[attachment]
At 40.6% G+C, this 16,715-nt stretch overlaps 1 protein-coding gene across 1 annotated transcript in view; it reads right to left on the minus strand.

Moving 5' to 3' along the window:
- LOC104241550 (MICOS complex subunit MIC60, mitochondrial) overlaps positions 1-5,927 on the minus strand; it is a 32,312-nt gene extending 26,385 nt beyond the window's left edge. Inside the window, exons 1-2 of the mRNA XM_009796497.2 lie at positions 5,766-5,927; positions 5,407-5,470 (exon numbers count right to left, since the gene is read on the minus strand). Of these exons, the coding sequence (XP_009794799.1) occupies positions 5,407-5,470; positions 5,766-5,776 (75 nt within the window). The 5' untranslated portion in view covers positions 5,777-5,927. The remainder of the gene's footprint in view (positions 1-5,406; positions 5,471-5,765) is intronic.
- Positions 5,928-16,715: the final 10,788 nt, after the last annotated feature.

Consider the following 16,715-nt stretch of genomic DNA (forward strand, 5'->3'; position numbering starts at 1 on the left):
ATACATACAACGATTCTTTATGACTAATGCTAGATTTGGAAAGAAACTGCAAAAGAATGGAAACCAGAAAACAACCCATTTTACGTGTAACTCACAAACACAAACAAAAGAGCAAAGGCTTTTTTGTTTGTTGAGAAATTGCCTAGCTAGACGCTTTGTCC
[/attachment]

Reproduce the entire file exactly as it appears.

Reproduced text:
At 40.6% G+C, this 16,715-nt stretch overlaps 1 protein-coding gene across 1 annotated transcript in view; it reads right to left on the minus strand.

Moving 5' to 3' along the window:
- LOC104241550 (MICOS complex subunit MIC60, mitochondrial) overlaps positions 1-5,927 on the minus strand; it is a 32,312-nt gene extending 26,385 nt beyond the window's left edge. Inside the window, exons 1-2 of the mRNA XM_009796497.2 lie at positions 5,766-5,927; positions 5,407-5,470 (exon numbers count right to left, since the gene is read on the minus strand). Of these exons, the coding sequence (XP_009794799.1) occupies positions 5,407-5,470; positions 5,766-5,776 (75 nt within the window). The 5' untranslated portion in view covers positions 5,777-5,927. The remainder of the gene's footprint in view (positions 1-5,406; positions 5,471-5,765) is intronic.
- Positions 5,928-16,715: the final 10,788 nt, after the last annotated feature.

Consider the following 16,715-nt stretch of genomic DNA (forward strand, 5'->3'; position numbering starts at 1 on the left):
ATACATACAACGATTCTTTATGACTAATGCTAGATTTGGAAAGAAACTGCAAAAGAATGGAAACCAGAAAACAACCCATTTTACGTGTAACTCACAAACACAAACAAAAGAGCAAAGGCTTTTTTGTTTGTTGAGAAATTGCCTAGCTAGACGCTTTGTCC